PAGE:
But when we really back it up and start with an emotion, with an internal trigger, fear, loneliness, uncertainty, fatigue, anxiety. When we back it up all the way back to the emotion. Then the option set for how we can scratch that itch, how we can design for that discomfort opens up and we have much more flexibility and much more opportunity to fix the problem in a creative new way.
Etienne Garbugli: But that does mean that there might be multiple answers to the same questions. How do you go about iterating on the effectiveness of the habit-forming loop, like how do you figure out that this is the one we’re trying, then this one might work better?
Nir Eyal: Yeah. So, then it becomes an issue of segmentation. So, let’s take the internal trigger of boredom. Okay. If we really get down to it, one of the reasons why we use many products and services is because we are trying to alleviate boredom, we do not like that sensation. That is an uncomfortable internal trigger that drives us to check the news, look at stock prices, sport scores, YouTube, Reddit, Pinterest, all of these things.
Fundamentally, let’s be honest, cater to this uncomfortable, emotional itch, maybe even email for many people. So, even though the internal trigger is the same, how the user scratch that itch might change. So, when you feel bored, maybe you go watch sports on ESPN, but when I feel bored, I read the news and that scratches my itch differently then your itch, even though the itch is the same, it’s boredom.
And so that’s where it comes down to customer segmentation, right? But fundamentally, we have to understand the user’s itch so that we can design the solution and the reward phase, the third step of the hook, the variable reward phase, to make sure that it satiates that particular consumer’s problem.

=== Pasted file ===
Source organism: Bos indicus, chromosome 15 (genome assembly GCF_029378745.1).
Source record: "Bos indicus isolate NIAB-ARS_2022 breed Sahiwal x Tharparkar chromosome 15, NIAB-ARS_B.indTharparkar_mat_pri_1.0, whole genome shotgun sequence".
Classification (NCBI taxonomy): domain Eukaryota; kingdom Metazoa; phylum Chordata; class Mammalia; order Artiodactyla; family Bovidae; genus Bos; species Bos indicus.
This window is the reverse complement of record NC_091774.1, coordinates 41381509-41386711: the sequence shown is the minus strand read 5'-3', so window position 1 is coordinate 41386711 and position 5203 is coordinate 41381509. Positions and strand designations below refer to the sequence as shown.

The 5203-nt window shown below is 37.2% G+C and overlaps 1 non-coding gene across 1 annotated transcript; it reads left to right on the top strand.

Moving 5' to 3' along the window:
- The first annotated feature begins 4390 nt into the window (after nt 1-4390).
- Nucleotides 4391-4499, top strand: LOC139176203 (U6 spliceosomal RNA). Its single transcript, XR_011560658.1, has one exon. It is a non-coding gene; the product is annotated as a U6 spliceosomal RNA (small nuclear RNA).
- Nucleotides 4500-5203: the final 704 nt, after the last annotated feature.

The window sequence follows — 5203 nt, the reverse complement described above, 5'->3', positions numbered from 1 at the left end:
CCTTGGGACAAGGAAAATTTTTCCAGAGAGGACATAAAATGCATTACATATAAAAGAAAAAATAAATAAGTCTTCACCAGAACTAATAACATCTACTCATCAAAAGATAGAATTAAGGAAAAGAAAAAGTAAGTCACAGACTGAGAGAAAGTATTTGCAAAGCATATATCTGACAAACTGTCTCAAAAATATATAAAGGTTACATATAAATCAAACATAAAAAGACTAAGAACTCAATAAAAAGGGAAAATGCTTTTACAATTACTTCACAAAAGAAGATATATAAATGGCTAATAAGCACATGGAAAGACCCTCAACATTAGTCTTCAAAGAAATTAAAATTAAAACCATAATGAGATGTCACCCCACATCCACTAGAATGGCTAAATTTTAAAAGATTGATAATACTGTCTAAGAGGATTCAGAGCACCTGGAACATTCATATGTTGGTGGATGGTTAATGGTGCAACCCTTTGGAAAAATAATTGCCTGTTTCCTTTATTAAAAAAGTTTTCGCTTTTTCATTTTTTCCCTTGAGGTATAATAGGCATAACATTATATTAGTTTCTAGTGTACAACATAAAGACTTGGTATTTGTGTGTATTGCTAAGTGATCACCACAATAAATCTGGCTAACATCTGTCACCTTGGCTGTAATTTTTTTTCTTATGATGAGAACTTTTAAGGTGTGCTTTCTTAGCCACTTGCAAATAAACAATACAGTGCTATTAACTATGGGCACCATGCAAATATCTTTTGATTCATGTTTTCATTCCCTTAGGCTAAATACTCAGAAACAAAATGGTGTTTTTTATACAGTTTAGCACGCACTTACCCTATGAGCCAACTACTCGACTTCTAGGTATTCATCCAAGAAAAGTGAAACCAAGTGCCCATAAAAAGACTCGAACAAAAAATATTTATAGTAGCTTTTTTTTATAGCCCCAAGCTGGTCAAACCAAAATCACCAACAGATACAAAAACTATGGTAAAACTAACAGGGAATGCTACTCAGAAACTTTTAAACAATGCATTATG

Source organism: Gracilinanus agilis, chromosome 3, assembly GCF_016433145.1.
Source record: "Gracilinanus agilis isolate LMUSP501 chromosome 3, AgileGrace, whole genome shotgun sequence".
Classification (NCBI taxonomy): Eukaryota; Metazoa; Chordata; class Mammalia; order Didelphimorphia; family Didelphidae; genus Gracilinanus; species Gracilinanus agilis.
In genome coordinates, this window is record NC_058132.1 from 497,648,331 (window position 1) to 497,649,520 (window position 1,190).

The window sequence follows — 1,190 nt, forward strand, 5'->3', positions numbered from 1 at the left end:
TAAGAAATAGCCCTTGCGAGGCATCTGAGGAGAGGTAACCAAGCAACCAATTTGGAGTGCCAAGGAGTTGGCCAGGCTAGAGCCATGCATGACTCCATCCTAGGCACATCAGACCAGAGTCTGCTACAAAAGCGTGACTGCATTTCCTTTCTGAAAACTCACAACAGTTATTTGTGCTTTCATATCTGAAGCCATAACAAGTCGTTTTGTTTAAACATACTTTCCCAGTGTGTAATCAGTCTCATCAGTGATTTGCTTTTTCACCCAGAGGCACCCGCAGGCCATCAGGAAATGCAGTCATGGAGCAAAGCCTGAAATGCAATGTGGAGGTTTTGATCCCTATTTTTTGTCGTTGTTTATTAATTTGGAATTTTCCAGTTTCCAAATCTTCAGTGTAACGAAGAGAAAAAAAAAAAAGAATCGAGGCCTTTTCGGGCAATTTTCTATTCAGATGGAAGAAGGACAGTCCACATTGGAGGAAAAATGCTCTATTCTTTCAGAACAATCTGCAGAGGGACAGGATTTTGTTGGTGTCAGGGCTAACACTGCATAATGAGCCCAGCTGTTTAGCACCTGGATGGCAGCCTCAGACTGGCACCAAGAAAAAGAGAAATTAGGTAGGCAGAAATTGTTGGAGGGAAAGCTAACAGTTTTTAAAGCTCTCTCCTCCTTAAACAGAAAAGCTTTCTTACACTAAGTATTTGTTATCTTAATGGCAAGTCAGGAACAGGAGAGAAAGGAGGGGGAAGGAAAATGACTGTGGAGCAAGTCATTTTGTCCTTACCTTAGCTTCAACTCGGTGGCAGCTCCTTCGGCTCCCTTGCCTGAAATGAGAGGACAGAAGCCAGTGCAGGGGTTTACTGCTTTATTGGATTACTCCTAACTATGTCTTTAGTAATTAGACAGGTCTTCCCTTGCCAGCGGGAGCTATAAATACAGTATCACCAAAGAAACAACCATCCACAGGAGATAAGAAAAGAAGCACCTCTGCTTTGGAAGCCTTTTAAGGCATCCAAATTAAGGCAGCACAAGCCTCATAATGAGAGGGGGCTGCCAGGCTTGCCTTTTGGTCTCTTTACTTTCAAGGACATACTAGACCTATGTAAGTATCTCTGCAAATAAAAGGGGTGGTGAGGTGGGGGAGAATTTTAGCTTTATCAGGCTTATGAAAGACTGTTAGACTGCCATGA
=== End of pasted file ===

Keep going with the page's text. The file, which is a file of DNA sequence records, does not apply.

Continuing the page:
Etienne Garbugli: So, in, in that end, the, the trigger would need to be more precise for the segment that we’re thinking about specifically?
Nir Eyal: Well, the the, the internal trigger is the same, but the reward changes. So, the purpose of the variable reward phase is to scratch the user’s itch, but leave them wanting more.
So, if you said, Hey, we have a product that’s going to satiate your boredom. I mean, you wouldn’t say that out loud, but that’s the subtext of, of how you design the product, right? You wouldn’t want to put that on a on a banner ad. But if we have a product that’s all about, you know, come watch sports on our website.
You know, for one person that’s really not going to scratch their itch, but to another person that’s wonderful, that’s incredibly entertaining. So, even though the internal trigger is the same, the reward is different. The way it is satiated might change based on a particular person’s demographic, life experience, interests, all those other things.
Etienne Garbugli: So, based on that, how would you make sure that you’re actually making progress as you work with that organization or work on your product?
Nir Eyal: Yeah. So, remember we talked about that, the percentage of users of habituated users? So, once we have that North Star metric. Then once we have that North Star metric of what percentage of our user base is habituated, now we change the product and observe what happens per cohort.